Some comedians already may have received word that they’ve gotten spots in the upcoming third season of Comedy Central’s Live At Gotham, but others still have to pass muster of the cable network’s scouts. Take tonight, for instance, in which stand-ups Nick Cobb, Rich Francese, Dena Blizzard, Luke Cunningham, Sean Crespo, Shayna Ferm, Pete Cestaro and Vince August will audition for Live at Gotham by performing, ahem, live at Gotham Comedy Club. Good luck to all. And if you know of comics who already got the gig and will showcase this spring, please, by all means, let me know....

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Early ratings tip toward Leno, Conan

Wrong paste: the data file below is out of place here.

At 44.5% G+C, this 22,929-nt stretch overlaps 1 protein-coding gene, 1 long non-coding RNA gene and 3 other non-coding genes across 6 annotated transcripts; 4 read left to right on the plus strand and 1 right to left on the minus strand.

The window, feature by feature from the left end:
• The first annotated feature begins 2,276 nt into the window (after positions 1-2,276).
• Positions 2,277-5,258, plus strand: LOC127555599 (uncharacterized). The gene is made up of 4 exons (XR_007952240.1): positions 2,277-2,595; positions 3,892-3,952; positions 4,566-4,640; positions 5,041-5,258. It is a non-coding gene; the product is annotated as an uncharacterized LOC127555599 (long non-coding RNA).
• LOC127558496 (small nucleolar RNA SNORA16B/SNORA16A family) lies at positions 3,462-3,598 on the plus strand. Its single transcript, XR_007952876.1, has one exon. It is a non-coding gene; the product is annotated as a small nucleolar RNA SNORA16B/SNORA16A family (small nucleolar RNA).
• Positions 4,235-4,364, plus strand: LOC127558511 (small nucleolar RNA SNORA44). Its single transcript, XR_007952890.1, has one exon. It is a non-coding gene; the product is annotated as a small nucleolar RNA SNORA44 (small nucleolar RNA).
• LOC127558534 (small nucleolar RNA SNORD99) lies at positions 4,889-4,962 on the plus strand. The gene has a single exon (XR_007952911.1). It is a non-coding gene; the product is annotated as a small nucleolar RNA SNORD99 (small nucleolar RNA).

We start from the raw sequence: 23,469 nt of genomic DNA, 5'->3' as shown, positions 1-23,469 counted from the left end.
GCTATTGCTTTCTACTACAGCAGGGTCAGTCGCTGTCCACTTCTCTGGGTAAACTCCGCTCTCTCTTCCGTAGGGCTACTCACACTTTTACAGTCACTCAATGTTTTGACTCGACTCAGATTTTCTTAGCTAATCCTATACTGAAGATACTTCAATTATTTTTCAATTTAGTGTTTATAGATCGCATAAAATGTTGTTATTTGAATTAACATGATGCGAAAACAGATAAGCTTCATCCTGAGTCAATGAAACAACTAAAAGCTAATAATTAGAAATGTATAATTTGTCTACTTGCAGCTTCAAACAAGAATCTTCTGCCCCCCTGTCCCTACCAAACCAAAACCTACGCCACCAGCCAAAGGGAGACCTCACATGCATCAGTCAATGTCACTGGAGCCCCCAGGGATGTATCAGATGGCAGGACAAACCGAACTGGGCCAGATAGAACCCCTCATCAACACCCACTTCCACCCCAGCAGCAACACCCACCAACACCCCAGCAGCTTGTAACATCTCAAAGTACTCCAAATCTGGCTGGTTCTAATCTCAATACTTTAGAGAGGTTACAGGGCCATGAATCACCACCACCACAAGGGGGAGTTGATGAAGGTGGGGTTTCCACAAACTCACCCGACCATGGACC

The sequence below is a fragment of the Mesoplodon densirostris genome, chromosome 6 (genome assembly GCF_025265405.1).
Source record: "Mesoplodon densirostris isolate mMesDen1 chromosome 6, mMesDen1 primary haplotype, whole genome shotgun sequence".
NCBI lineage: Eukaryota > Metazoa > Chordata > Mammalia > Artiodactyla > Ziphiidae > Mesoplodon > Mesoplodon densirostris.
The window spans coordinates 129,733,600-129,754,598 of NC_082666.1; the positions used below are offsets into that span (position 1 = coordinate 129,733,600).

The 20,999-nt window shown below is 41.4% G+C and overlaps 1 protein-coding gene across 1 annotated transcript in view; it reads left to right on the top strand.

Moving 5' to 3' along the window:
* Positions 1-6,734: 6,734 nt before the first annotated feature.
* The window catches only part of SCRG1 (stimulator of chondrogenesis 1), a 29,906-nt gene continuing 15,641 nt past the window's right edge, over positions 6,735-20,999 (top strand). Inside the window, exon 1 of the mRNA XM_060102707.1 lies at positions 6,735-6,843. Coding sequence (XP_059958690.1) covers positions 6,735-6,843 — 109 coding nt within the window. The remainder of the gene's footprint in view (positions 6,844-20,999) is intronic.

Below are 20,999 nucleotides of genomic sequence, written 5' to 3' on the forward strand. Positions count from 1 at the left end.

Early major market ratings reports from Nielsen, as reported by the Hollywood Reporter, show more people still turned to Jay Leno and Conan O’Brien — without striking writers — than to David Letterman and Craig Ferguson, who returned with a new contract with the WGA. Story here. As I wrote yesterday, I firmly believe that some viewers wanted to see whether Leno and Conan’s shows would be train wrecks without the writers. I also suspect that many viewers don’t have any stake in the Writers Guild and its negotiations. They don’t know any writers. They don’t think about the power and profits from the studios and producers. It’s like a sports strike. They just want their sport back. And if the ticket prices go up, the parking costs spiral, the ballpark soda and beer costs double-digits, the fans continue to pay up and feed the beast. Sure, a few may boycott. But the protesting few don’t add up to a tangible amount that forces the powers-that-be to end their madness, or their greed. People who watch Leno, for the most part, would continue to watch Leno the minute he’s back on the air. That he returned to TV and wrote a monologue clearly does so much more harm to the writers and to the efforts of the WGA than any amount of savory treats Leno handed out on the...